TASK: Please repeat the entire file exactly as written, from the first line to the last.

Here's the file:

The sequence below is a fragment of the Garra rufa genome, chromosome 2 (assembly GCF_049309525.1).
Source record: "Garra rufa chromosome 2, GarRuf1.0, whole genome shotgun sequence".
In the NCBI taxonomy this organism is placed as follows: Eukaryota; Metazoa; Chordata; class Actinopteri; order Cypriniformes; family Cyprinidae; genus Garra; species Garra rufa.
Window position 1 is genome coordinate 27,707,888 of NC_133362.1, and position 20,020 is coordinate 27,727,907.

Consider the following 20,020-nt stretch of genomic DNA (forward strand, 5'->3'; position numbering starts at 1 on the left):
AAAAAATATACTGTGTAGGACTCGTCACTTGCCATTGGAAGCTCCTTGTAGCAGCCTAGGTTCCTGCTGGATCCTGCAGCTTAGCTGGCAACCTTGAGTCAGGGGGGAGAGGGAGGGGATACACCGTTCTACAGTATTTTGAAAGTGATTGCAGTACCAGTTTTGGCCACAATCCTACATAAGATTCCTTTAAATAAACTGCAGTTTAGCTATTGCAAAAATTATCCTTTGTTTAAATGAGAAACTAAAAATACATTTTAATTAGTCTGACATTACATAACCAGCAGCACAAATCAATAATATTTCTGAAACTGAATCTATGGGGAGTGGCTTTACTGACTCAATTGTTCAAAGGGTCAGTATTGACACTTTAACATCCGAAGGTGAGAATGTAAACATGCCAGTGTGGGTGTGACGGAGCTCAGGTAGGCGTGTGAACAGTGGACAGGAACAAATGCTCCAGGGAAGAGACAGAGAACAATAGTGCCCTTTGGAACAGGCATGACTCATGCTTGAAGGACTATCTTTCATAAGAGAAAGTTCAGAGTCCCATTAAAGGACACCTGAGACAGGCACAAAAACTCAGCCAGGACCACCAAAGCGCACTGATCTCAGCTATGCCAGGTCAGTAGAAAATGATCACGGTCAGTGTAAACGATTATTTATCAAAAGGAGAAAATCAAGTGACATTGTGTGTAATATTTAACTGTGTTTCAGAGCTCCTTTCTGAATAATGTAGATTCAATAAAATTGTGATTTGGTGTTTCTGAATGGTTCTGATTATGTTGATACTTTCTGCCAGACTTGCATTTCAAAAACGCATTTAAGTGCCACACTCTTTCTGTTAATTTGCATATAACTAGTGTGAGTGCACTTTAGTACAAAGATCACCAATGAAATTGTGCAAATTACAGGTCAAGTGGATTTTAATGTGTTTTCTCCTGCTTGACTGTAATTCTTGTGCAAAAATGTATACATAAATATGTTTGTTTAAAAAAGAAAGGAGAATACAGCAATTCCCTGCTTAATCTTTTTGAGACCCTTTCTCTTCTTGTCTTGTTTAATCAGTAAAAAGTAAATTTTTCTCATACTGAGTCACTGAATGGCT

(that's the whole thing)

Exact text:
The sequence below is a fragment of the Garra rufa genome, chromosome 2 (assembly GCF_049309525.1).
Source record: "Garra rufa chromosome 2, GarRuf1.0, whole genome shotgun sequence".
In the NCBI taxonomy this organism is placed as follows: Eukaryota; Metazoa; Chordata; class Actinopteri; order Cypriniformes; family Cyprinidae; genus Garra; species Garra rufa.
Window position 1 is genome coordinate 27,707,888 of NC_133362.1, and position 20,020 is coordinate 27,727,907.

Consider the following 20,020-nt stretch of genomic DNA (forward strand, 5'->3'; position numbering starts at 1 on the left):
AAAAAATATACTGTGTAGGACTCGTCACTTGCCATTGGAAGCTCCTTGTAGCAGCCTAGGTTCCTGCTGGATCCTGCAGCTTAGCTGGCAACCTTGAGTCAGGGGGGAGAGGGAGGGGATACACCGTTCTACAGTATTTTGAAAGTGATTGCAGTACCAGTTTTGGCCACAATCCTACATAAGATTCCTTTAAATAAACTGCAGTTTAGCTATTGCAAAAATTATCCTTTGTTTAAATGAGAAACTAAAAATACATTTTAATTAGTCTGACATTACATAACCAGCAGCACAAATCAATAATATTTCTGAAACTGAATCTATGGGGAGTGGCTTTACTGACTCAATTGTTCAAAGGGTCAGTATTGACACTTTAACATCCGAAGGTGAGAATGTAAACATGCCAGTGTGGGTGTGACGGAGCTCAGGTAGGCGTGTGAACAGTGGACAGGAACAAATGCTCCAGGGAAGAGACAGAGAACAATAGTGCCCTTTGGAACAGGCATGACTCATGCTTGAAGGACTATCTTTCATAAGAGAAAGTTCAGAGTCCCATTAAAGGACACCTGAGACAGGCACAAAAACTCAGCCAGGACCACCAAAGCGCACTGATCTCAGCTATGCCAGGTCAGTAGAAAATGATCACGGTCAGTGTAAACGATTATTTATCAAAAGGAGAAAATCAAGTGACATTGTGTGTAATATTTAACTGTGTTTCAGAGCTCCTTTCTGAATAATGTAGATTCAATAAAATTGTGATTTGGTGTTTCTGAATGGTTCTGATTATGTTGATACTTTCTGCCAGACTTGCATTTCAAAAACGCATTTAAGTGCCACACTCTTTCTGTTAATTTGCATATAACTAGTGTGAGTGCACTTTAGTACAAAGATCACCAATGAAATTGTGCAAATTACAGGTCAAGTGGATTTTAATGTGTTTTCTCCTGCTTGACTGTAATTCTTGTGCAAAAATGTATACATAAATATGTTTGTTTAAAAAAGAAAGGAGAATACAGCAATTCCCTGCTTAATCTTTTTGAGACCCTTTCTCTTCTTGTCTTGTTTAATCAGTAAAAAGTAAATTTTTCTCATACTGAGTCACTGAATGGCT